April 1, 2004
A Religious Experience
Yesterday I found myself in the hospital pharmacy. I usually avoid any pharmacy located within a hospital because it can be infected with the same Acquired Inefficiency Virus that attacks the hospital itself, but my oncologist (a quite splendid man) had been so positive as he wrote the prescription. The oncology pharmacist (another splendid fellow - come to think of it everyone who works in Oncology must be a candidate for sainthood) had called down to the hospital pharmacy and been told that, although the new meds were not on the Formulary, they just happened to have a month's supply on hand. Seven years out from the radiation treatments, and still feeling the effects of all the collateral damage that they had caused to the healthy tissue caught in the beams, I was less inclined to be choosy. It was also becoming quite clear that the cancer was again growing somewhere in my body. Like a good patient, down I went.
I turned in my paper and sat down to wait. About half an hour later, as I had moved to the best seat in the house where you could see the board with the names scrolling on it without turning your head, I noticed an elderly black man in the line with a young black girl. He was obviously in some pain and she motioned for him to sit down while she waited on line. He sat down next to me, and I noticed that he was neatly dressed and obviously looking for someone to talk to. Although my natural inclination is to avoid most contact with strangers, I was feeling vulnerable, took a chance, and smiled at him.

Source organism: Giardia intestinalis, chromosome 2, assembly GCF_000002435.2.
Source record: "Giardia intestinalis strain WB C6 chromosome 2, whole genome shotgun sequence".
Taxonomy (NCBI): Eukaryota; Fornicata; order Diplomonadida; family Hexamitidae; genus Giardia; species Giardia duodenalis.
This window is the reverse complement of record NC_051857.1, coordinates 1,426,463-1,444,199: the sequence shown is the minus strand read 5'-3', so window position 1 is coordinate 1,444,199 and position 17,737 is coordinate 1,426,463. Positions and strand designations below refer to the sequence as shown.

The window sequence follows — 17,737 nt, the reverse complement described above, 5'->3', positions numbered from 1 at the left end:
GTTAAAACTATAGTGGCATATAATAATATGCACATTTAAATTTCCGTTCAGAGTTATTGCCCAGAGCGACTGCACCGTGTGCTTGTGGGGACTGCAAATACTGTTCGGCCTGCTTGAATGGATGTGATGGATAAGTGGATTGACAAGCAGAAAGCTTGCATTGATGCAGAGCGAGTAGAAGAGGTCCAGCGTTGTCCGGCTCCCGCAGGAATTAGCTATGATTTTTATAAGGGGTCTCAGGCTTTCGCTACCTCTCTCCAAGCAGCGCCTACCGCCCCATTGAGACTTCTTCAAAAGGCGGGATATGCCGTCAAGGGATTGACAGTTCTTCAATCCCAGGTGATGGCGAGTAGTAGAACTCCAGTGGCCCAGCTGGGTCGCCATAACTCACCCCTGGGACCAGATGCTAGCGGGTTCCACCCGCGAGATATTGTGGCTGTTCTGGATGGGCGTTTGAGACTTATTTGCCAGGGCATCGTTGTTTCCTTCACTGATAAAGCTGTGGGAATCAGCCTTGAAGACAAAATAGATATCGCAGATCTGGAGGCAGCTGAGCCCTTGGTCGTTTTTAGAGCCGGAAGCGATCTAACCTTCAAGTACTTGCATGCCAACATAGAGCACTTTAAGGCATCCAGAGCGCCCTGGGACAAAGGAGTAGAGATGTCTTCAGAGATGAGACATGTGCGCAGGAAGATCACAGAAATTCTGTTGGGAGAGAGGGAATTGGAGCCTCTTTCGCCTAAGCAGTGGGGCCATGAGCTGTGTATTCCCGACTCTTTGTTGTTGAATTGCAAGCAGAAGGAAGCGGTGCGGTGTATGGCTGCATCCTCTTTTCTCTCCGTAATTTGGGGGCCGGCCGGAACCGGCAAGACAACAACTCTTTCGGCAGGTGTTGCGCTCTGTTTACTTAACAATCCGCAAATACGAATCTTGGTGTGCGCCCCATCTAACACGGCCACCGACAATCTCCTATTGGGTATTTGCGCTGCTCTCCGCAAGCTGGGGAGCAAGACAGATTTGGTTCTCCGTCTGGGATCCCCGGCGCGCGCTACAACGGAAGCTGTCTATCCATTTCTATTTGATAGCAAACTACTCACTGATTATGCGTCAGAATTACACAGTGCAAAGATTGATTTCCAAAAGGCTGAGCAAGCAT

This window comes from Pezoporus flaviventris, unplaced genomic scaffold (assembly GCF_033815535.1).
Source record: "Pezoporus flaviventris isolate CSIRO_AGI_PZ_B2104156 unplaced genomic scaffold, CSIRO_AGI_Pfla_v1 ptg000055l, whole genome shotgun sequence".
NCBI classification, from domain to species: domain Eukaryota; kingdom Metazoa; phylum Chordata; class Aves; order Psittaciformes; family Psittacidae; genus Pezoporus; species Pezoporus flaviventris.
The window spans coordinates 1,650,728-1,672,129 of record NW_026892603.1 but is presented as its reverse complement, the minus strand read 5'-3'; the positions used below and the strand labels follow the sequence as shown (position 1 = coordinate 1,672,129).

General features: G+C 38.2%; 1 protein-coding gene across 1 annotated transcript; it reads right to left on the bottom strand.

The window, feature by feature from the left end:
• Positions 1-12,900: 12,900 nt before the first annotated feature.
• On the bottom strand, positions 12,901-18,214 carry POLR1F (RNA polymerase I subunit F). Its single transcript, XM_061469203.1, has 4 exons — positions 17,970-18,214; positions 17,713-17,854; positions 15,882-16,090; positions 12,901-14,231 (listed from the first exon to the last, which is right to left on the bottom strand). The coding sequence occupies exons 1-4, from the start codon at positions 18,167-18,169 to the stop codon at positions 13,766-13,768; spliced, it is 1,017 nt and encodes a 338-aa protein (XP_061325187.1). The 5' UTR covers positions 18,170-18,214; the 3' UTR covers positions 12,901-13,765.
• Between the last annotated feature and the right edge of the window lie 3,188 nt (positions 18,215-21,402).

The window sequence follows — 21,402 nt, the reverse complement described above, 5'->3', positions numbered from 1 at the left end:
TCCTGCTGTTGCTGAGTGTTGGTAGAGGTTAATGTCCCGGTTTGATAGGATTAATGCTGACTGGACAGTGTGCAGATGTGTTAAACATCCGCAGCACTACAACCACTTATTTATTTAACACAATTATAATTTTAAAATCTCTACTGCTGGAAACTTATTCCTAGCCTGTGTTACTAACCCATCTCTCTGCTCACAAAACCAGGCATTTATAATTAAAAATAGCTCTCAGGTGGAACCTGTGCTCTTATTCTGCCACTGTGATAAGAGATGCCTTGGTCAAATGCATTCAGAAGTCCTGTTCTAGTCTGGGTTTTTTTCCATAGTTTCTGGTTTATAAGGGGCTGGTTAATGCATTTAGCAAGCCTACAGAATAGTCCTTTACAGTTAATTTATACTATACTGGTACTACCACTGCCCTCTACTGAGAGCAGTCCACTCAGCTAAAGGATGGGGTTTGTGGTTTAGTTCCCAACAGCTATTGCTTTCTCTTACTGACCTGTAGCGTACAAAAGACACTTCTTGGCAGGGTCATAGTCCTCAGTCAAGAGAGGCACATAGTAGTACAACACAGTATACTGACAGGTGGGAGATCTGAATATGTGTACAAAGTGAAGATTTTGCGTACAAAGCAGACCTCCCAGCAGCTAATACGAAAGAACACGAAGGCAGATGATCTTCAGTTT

In spite of what Chris Rock says about the older Black Guys being the most hostile in private to us Crackers, I like them and try hard not to deal in stereotypes. He began by telling me that his back hurt. I replied that I knew what that was like, and had back problems myself. Indeed, a year before this encounter I had nearly passed out on the steps of the County Administration Building from intense sciatic pain, but I did not mention that to the old man because he looked like he had enough to worry about. Nevertheless, even the mention of a common pain was enough to form a bond between us.
He motioned toward the young black girl he had left in the line and told me that she was his granddaughter. I said that grandchildren were a blessing, having just spent several wonderful days with my youngest. The word "blessing" was like a switch that turned on a new light in the old man's eyes. "They are a blessing," he said, "truly a blessing." Thank you, Jesus," he said with great conviction, turning his eyes to look up. "You know, he died on the cross for us," he said to me. I looked into his eyes again and saw that the pain was gone from them. He had given it away to his savior. I was happy for him, and could see no point in telling him that I was not a Christian and did not share his deeply felt belief. I had a fleeting thought that I should not mislead him about my faith, or lack of it, but decided that I had not done so. After all, Jesus is my all-time favorite hero, and as a Jew, I consider him family.
My forbearance was rewarded. Seeming to notice for the first time that my skin was white, my new friend told me that, "In heaven, everybody is the same; there is no color for us in heaven, we are all the same." I was still OK. If there is a heaven, it would surely be like that. Once more, I had tiptoed through the minefield of hypocrisy without losing any body parts. He popped up, and moving much more easily, went to rejoin his granddaughter at the consult window with a smile on his face. I found myself smiling and moving a little easier too.
Thank you, Jesus.
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Last updated on May 08, 2004